ROS Glass Tools


Motivation and Goals


Robot systems frequently have a human operator in the loop directing it at a high level and monitoring for unexpected conditions.  In this project we aim to provide an open source toolset to provide an interface between the Robot Operating System (ROS) and the Google Glass.  The Glass acts as a heads up display so that an operator monitoring vehicle state can simultaneously view its actions in the real world.  In addition to monitoring the project aims to harness the voice recognition of the Glass to allow robot voice control.  The project also aims to be easily extensible so it can be used to monitor and control a multitude of robot systems using the Glass.  More information on the tools can be found at






This application allows users to monitor ROS topics in a heads-up display on the Google Glass. Users can view all the fields in a message or select a specific field to view either graphically or textually.




This application starts a background service that displays a warning message if the system performs an unexpected behavior or enters a dangerous state. This allows the user to focus their attention elsewhere, knowing that they will receive a warning if the system enters a state that requires intervention.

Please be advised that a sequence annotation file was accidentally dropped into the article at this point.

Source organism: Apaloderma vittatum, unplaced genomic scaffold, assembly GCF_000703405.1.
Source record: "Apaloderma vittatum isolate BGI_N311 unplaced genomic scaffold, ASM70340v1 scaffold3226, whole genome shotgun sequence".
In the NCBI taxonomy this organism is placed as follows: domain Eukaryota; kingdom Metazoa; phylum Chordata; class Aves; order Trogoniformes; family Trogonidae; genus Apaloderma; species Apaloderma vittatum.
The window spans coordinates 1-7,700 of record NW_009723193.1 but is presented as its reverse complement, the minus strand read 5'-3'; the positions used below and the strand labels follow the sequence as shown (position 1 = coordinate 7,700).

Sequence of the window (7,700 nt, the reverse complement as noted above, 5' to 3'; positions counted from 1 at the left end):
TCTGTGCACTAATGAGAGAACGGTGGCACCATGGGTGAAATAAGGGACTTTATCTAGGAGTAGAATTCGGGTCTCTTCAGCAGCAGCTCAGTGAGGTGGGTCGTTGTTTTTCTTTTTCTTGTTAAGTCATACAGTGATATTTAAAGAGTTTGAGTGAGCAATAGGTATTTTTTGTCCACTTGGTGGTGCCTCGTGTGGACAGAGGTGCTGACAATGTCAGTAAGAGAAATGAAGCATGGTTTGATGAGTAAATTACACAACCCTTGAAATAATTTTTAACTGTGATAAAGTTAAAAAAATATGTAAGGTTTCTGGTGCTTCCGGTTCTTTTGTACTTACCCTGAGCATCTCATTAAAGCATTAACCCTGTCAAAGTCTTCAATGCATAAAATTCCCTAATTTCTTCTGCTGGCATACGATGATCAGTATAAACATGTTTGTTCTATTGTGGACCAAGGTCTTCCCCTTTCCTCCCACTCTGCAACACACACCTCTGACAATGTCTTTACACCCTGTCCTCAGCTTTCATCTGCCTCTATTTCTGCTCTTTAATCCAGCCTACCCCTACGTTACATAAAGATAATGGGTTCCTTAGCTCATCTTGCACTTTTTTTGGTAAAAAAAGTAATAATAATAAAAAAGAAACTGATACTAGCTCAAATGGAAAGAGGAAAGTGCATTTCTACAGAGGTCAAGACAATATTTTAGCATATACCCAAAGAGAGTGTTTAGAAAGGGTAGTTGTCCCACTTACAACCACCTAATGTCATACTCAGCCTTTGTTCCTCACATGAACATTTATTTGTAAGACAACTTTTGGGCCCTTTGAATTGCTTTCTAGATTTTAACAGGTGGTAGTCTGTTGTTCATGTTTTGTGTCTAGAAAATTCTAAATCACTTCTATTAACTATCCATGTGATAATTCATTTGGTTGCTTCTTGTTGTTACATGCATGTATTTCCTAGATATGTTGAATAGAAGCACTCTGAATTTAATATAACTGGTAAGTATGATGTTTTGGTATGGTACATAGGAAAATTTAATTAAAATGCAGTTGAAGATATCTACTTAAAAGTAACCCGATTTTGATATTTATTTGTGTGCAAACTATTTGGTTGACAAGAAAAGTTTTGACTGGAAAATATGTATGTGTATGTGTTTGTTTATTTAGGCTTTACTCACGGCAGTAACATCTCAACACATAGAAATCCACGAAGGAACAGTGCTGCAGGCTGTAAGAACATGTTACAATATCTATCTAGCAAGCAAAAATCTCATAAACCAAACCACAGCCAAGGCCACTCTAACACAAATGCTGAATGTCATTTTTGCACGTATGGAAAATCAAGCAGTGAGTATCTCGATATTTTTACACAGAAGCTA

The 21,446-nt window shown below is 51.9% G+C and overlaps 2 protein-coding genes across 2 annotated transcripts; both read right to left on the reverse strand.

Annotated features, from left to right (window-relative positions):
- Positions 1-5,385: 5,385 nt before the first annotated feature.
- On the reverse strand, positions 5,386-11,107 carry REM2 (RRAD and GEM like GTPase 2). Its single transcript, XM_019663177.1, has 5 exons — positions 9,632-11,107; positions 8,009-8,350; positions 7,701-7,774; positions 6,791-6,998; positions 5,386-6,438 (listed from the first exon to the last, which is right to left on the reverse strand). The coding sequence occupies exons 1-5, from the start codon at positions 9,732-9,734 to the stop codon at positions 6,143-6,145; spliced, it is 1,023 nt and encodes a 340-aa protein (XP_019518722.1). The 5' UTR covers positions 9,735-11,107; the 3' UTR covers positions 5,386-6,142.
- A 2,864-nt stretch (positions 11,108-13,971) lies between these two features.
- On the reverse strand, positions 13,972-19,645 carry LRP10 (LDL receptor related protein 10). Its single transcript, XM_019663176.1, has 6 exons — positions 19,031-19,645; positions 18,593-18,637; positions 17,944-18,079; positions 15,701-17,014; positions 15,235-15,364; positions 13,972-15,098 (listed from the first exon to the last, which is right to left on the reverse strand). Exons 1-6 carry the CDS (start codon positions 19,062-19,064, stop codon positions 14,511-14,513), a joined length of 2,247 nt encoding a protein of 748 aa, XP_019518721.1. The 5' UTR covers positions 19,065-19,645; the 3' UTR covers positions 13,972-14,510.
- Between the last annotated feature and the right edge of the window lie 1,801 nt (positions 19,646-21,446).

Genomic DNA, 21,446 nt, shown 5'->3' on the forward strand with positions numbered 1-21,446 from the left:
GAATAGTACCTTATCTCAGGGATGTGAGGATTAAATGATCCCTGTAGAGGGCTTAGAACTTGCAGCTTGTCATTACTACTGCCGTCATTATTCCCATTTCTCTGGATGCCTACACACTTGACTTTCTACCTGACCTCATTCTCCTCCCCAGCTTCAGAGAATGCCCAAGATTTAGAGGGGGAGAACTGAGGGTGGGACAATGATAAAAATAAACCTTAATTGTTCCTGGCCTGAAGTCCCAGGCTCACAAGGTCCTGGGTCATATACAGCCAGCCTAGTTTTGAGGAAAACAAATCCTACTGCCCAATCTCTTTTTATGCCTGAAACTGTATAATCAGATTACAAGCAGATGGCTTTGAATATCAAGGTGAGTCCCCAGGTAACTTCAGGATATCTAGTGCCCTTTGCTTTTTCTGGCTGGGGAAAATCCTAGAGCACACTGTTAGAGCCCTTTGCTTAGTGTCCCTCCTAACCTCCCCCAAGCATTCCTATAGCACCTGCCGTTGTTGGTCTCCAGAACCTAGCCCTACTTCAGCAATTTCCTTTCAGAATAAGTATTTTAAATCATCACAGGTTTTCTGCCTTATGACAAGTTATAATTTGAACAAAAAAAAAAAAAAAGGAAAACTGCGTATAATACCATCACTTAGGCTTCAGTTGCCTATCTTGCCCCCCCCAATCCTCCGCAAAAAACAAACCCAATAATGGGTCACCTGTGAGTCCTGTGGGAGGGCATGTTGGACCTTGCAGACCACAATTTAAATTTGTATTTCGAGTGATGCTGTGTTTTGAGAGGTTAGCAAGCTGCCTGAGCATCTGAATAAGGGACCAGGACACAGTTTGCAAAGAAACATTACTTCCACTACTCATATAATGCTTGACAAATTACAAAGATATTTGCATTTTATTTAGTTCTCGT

This application allows an operator to control one or more robots using the voice recognition features of the Glass. When activated, the program prompts the user for voice input and sends the spoken command to ROS.  The actions of the voice command as well as which commands are recognized by the application are highly customizable and can be used to command any robotic system running ROS.




This work was partially supported by USDA-AFRI 2013-67021-20947, AFOSR FA9550-10-1-0406,
NSF CSR-1217400, and the University of Nebraska iLab.  People working on this project include:

  • Carrick Detweiler  (PI, Computer Science and Engineering)
  • Adam Taylor (Computer Science and Engineering)
  • Eric Rizzi (Computer Science and Engineering)
  • Dave Anthony (Computer Science and Engineering)


Thank you to Nick Johnston for his assistance with the Glass hardware.